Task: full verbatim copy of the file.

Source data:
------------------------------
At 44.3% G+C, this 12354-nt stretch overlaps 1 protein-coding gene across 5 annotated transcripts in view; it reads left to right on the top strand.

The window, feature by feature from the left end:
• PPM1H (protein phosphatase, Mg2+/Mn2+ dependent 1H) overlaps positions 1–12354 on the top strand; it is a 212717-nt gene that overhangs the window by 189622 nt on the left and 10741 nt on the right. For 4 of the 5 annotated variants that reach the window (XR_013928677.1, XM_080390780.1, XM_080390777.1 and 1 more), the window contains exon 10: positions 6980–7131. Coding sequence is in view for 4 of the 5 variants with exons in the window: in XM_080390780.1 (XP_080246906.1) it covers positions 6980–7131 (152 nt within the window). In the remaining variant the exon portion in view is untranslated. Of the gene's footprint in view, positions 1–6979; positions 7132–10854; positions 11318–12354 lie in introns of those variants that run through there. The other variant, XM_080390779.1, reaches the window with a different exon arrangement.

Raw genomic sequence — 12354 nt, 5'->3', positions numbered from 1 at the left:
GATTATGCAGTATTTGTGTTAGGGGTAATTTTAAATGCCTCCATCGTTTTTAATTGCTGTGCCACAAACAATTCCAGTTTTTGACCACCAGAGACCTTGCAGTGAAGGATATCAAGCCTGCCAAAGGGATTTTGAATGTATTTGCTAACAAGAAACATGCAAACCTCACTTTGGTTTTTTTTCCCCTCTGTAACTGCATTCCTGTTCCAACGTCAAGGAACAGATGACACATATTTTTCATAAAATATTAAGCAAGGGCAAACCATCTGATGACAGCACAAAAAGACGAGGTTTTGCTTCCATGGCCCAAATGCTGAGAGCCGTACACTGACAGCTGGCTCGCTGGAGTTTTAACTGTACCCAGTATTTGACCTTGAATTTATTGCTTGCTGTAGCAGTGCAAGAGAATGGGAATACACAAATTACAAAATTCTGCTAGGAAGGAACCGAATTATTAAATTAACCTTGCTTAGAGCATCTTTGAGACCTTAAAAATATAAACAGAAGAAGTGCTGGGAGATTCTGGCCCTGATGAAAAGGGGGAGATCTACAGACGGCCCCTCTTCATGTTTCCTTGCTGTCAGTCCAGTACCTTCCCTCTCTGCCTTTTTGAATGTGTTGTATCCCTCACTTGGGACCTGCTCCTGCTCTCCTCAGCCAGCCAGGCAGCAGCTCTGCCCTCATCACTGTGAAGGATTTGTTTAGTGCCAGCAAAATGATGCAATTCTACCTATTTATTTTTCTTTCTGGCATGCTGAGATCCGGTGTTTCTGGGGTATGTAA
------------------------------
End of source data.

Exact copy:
At 44.3% G+C, this 12354-nt stretch overlaps 1 protein-coding gene across 5 annotated transcripts in view; it reads left to right on the top strand.

The window, feature by feature from the left end:
• PPM1H (protein phosphatase, Mg2+/Mn2+ dependent 1H) overlaps positions 1–12354 on the top strand; it is a 212717-nt gene that overhangs the window by 189622 nt on the left and 10741 nt on the right. For 4 of the 5 annotated variants that reach the window (XR_013928677.1, XM_080390780.1, XM_080390777.1 and 1 more), the window contains exon 10: positions 6980–7131. Coding sequence is in view for 4 of the 5 variants with exons in the window: in XM_080390780.1 (XP_080246906.1) it covers positions 6980–7131 (152 nt within the window). In the remaining variant the exon portion in view is untranslated. Of the gene's footprint in view, positions 1–6979; positions 7132–10854; positions 11318–12354 lie in introns of those variants that run through there. The other variant, XM_080390779.1, reaches the window with a different exon arrangement.

Raw genomic sequence — 12354 nt, 5'->3', positions numbered from 1 at the left:
GATTATGCAGTATTTGTGTTAGGGGTAATTTTAAATGCCTCCATCGTTTTTAATTGCTGTGCCACAAACAATTCCAGTTTTTGACCACCAGAGACCTTGCAGTGAAGGATATCAAGCCTGCCAAAGGGATTTTGAATGTATTTGCTAACAAGAAACATGCAAACCTCACTTTGGTTTTTTTTCCCCTCTGTAACTGCATTCCTGTTCCAACGTCAAGGAACAGATGACACATATTTTTCATAAAATATTAAGCAAGGGCAAACCATCTGATGACAGCACAAAAAGACGAGGTTTTGCTTCCATGGCCCAAATGCTGAGAGCCGTACACTGACAGCTGGCTCGCTGGAGTTTTAACTGTACCCAGTATTTGACCTTGAATTTATTGCTTGCTGTAGCAGTGCAAGAGAATGGGAATACACAAATTACAAAATTCTGCTAGGAAGGAACCGAATTATTAAATTAACCTTGCTTAGAGCATCTTTGAGACCTTAAAAATATAAACAGAAGAAGTGCTGGGAGATTCTGGCCCTGATGAAAAGGGGGAGATCTACAGACGGCCCCTCTTCATGTTTCCTTGCTGTCAGTCCAGTACCTTCCCTCTCTGCCTTTTTGAATGTGTTGTATCCCTCACTTGGGACCTGCTCCTGCTCTCCTCAGCCAGCCAGGCAGCAGCTCTGCCCTCATCACTGTGAAGGATTTGTTTAGTGCCAGCAAAATGATGCAATTCTACCTATTTATTTTTCTTTCTGGCATGCTGAGATCCGGTGTTTCTGGGGTATGTAA